Complexity suggests that we can assume any regime will be heterogeneous in terms of say, policy preference, and will be in the process of evolving into something unanticipated. These simple insights can rescue failing foreign policies!
In their fundamental text in the application of complexity to the social sciences, a book now more than a decade old, Epstein and Axtell note that “it is standard practice in the social sciences to suppress heterogeneity in model-building” [Joshua M. Epstein and Robert Axtell, Growing Artificial Societies (Cambridge, MA, MIT Press, 1996)]. They go on to lament that “there has been no natural methodology for systematically studying highly heterogeneous populations” , a failing that, as their book explains, the agent-based models inspired by complexity theory are designed to address.
Perhaps not coincidentally, decision-makers have, at least in practice, also fallen far short of basing foreign policy on the systematic study of heterogeneity among their adversaries. Yet what could be more heterogeneous than a group of competing politicians or—at a higher level of organization—a group of competing political factions or a group of competing government agencies, the components of every regime?
Surely almost every decision-maker would claim the above observation is obvious, but countless foreign policy failures nevertheless result from the failure in practice to design policy based on the assumption of heterogeneity among one’s adversaries. Accepting the philosophy that the world is complex means above all else recognition that heterogeneity can be assumed to exist unless one can demonstrate the highly unlikely alternative.
To take an extreme example of a supposedly highly uniform dictatorship, even among Hitler’s inner circle, heterogeneity regarding policy preferences and competition existed; after all, his generals fomented an assassination attempt! For a current example of a regime experts (but perhaps not most U.S. politicians) would no doubt agree is considerably less unified, the Iranian regime exhibits intense factionalism, to the point that it seems counterproductive to make any generalization about the policies that “the regime” will promote even over the short term.
A second major attribute of complex systems comes into play as one moves away from the very short term: complex systems evolve. They do not just react like thermostats but evolve in new and unpredictable directions. Thus, even if one could make a valid generalization about the nature or policy preferences of the Iranian regime, that statement would have a significant probability of becoming incorrect over some unpredictable period of time. Taking a leaf from system dynamics, exponential change may lead suddenly to a tipping point, so that period of time may be very short, especially in a political environment such as that in Tehran, where the consequences of political defeat can be intensely painful.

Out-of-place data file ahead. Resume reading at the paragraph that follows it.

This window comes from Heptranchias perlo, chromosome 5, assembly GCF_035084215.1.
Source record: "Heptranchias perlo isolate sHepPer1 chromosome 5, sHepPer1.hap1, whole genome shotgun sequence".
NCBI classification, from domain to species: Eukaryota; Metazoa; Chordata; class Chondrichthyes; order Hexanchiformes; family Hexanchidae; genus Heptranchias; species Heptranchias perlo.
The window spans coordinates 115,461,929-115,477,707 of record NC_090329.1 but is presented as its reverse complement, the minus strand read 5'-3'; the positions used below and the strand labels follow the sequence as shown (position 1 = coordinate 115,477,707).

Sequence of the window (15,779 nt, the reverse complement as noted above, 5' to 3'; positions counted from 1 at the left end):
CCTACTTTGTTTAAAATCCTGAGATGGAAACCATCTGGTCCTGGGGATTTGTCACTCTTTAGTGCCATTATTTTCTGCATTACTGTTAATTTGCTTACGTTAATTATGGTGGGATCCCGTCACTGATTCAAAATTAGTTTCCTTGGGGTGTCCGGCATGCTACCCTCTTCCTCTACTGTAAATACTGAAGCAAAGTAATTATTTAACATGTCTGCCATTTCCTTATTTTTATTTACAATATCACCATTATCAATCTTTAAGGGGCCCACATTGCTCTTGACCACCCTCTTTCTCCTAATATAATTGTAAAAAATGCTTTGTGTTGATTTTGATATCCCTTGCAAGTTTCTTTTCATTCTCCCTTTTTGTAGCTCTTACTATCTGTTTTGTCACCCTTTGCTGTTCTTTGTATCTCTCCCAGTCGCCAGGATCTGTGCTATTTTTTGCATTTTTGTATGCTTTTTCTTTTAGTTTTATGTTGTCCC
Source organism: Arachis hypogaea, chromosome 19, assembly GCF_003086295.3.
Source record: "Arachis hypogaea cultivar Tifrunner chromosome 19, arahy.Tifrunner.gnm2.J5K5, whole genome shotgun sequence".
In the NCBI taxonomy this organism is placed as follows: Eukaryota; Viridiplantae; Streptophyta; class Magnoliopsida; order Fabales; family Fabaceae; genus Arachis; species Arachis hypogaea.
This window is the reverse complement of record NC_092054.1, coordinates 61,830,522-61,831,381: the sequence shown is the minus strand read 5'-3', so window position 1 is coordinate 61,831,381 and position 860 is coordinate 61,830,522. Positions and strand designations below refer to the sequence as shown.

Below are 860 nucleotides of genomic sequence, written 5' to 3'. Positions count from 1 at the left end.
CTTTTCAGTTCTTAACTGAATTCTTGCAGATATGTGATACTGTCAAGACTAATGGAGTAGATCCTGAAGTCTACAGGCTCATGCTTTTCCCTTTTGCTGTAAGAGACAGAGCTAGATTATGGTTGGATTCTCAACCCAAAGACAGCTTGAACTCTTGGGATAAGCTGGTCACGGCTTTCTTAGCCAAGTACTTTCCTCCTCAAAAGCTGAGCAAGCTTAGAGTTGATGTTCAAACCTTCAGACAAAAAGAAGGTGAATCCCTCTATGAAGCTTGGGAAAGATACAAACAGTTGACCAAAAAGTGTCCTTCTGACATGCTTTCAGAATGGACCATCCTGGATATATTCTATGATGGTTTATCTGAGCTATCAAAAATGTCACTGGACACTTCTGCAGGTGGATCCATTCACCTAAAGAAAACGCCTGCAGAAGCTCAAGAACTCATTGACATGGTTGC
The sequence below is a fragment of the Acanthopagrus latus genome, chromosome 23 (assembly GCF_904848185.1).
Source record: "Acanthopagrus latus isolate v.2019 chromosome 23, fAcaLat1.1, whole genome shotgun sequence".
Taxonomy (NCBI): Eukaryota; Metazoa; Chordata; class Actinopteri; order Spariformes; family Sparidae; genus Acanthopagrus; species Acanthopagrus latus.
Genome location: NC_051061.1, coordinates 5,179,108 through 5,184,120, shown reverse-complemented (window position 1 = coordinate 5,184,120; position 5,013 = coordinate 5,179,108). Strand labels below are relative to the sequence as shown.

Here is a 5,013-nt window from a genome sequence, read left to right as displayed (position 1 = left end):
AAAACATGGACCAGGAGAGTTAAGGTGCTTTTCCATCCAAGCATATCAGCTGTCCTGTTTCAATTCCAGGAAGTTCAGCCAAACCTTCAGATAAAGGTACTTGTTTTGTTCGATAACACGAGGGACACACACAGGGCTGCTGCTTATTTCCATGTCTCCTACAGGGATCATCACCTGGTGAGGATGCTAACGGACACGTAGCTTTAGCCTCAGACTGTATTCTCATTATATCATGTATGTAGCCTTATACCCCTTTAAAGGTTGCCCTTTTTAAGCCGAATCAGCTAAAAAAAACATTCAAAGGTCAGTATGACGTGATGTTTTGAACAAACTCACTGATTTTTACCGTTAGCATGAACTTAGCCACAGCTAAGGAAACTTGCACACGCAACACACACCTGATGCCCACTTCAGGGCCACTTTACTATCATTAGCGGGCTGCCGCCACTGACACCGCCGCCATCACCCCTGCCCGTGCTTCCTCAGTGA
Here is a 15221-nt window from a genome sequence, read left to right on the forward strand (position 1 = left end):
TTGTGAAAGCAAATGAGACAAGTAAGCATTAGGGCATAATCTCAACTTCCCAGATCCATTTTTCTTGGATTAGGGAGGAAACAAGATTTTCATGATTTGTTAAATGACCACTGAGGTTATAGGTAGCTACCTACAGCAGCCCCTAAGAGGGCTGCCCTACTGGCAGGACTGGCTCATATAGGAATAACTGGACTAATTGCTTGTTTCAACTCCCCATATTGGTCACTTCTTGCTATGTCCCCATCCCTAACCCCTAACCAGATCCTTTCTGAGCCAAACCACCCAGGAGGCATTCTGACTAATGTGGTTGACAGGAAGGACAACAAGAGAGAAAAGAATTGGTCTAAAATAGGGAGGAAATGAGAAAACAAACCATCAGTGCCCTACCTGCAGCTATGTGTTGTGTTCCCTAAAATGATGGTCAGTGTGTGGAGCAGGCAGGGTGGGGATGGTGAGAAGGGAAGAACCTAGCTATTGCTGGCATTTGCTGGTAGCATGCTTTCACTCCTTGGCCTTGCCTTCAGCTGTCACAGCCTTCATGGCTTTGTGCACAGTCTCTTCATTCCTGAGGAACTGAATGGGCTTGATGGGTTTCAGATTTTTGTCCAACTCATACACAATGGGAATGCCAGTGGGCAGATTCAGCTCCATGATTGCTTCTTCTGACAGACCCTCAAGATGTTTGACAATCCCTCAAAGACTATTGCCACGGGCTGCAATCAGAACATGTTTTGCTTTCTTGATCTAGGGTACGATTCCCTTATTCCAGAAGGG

Combining the assumptions that 1) leadership groups are heterogeneous and 2) leadership groups evolve unpredictably leads one to the conclusion that to be effective, policy should be designed to entice cooperation. It is not necessary to identify an individual politician, faction, or agency to target, though that may be a useful enhancement. Simply to understand that a regime contains variations and is inevitably undergoing evolution suffices to justify an approach that combines carrots and sticks.
Take, for example, the IRGC, supposedly the most extreme and anti-American organ of the Iranian government. That military organization is also a major economic organization. It would be impossible to determine what proportion of the IRGC generals care more about the profits they are making from managing foreign trade than they care about fomenting anti-Israeli activity in Lebanon. No matter. Washington does not need to know the number but simply to understand that economics is likely to loom large in the minds of generals who are so deeply involved in its management in order to see the obvious value of a policy that includes clear, detailed, persuasive, and profitable economic carrots as well as the endless sticks that currently form the core of Washington’s policy toward Iran. By the same token, a similar argument can be made for security guarantees: it is only common sense to assume that heterogeneity in any regime will be sufficiently extensive to include some politicians who will be concerned about national security and thus at least somewhat enticed by offers of security guarantees.
The most basic concepts of complexity—heterogeneity and evolution—argue for a foreign policy toward any regime held up by at least three pillars: not just a stick but also an economic carrot and a national security carrot. No models are needed; just internalizing these two concepts could revolutionize the effectiveness of a major and longstanding Washington foreign policy failure.